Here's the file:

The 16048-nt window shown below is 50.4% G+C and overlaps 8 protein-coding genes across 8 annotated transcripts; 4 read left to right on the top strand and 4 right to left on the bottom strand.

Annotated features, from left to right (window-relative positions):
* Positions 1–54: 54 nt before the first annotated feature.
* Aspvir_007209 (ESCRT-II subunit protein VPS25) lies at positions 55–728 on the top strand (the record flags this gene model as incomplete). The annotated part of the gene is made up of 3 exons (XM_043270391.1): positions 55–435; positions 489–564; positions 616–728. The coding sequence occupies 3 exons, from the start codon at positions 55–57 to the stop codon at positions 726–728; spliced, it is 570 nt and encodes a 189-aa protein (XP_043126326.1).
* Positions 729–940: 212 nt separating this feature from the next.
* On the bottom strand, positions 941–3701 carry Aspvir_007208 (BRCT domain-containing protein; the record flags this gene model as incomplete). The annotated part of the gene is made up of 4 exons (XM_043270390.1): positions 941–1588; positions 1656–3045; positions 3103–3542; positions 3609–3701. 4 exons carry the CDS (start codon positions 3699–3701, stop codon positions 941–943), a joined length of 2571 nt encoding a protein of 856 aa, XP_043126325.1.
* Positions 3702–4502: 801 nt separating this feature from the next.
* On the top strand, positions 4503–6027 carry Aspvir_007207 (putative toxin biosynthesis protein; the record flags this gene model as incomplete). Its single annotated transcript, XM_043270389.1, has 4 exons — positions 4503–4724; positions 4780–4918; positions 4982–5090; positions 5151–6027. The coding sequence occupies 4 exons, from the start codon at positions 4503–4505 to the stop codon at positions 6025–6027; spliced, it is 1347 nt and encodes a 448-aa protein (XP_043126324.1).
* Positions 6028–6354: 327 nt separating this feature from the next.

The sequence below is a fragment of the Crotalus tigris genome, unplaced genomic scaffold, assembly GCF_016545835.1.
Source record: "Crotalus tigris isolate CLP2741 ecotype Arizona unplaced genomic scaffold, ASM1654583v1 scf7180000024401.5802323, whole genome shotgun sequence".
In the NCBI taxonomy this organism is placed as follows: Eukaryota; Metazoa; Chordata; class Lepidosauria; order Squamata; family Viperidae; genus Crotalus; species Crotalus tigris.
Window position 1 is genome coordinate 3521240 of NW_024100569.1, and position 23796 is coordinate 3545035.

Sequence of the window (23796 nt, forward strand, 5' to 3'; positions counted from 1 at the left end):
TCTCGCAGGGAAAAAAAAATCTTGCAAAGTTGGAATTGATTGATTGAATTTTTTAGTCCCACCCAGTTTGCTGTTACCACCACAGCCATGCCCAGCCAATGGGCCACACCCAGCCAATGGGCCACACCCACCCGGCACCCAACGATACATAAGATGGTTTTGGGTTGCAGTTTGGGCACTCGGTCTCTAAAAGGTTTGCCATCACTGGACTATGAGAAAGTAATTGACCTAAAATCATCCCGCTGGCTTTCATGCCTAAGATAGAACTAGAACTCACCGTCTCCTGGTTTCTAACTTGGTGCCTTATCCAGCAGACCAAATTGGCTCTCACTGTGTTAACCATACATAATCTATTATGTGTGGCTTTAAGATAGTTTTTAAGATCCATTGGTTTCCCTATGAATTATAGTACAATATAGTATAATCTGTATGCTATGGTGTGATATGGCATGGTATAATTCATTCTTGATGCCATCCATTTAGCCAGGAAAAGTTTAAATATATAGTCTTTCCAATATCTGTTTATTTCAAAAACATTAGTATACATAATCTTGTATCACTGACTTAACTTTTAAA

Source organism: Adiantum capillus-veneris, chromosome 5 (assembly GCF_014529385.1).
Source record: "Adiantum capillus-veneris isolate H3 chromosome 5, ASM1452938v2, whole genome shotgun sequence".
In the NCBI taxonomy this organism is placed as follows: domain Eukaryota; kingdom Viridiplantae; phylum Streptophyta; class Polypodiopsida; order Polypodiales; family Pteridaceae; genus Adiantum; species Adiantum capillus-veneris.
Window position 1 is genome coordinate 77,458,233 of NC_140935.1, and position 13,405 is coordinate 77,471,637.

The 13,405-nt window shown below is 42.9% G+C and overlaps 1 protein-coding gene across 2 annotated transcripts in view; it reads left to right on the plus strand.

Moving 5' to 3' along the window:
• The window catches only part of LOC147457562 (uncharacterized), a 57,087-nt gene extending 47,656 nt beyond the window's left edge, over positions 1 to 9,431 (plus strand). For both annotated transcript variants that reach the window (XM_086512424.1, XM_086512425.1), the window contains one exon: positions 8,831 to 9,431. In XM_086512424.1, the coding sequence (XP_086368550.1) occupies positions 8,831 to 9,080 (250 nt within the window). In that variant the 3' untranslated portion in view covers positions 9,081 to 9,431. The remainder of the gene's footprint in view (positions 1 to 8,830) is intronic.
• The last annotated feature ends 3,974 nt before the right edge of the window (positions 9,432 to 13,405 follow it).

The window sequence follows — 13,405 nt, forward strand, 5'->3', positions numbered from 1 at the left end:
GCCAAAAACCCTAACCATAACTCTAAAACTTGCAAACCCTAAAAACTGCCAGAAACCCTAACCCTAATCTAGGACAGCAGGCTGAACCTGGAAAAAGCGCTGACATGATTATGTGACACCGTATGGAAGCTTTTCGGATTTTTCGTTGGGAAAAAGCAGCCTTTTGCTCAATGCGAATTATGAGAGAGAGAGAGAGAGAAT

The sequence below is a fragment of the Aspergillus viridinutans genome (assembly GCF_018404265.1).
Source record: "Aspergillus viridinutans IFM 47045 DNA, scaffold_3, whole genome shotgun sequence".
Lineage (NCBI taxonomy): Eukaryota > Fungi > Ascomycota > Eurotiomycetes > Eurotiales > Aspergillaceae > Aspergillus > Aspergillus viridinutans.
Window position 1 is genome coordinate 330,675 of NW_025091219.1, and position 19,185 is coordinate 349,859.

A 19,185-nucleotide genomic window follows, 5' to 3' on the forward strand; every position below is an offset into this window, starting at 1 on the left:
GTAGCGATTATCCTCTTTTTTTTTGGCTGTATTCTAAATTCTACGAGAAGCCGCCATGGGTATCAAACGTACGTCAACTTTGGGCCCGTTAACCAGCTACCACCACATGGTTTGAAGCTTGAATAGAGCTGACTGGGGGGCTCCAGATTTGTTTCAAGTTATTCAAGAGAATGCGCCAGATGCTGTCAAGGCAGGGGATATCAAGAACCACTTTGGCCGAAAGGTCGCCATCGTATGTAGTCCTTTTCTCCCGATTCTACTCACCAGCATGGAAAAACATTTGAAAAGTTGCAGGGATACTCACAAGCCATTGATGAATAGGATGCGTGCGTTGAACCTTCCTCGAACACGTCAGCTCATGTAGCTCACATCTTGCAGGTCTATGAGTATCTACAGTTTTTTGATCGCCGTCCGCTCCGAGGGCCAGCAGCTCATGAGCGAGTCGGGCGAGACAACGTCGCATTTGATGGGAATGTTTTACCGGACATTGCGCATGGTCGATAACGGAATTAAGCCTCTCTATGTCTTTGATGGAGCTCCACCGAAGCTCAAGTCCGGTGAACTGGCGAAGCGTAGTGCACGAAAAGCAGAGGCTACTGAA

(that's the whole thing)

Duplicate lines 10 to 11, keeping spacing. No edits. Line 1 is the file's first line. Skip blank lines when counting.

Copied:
The sequence below is a fragment of the Crotalus tigris genome, unplaced genomic scaffold, assembly GCF_016545835.1.
Source record: "Crotalus tigris isolate CLP2741 ecotype Arizona unplaced genomic scaffold, ASM1654583v1 scf7180000024401.5802323, whole genome shotgun sequence".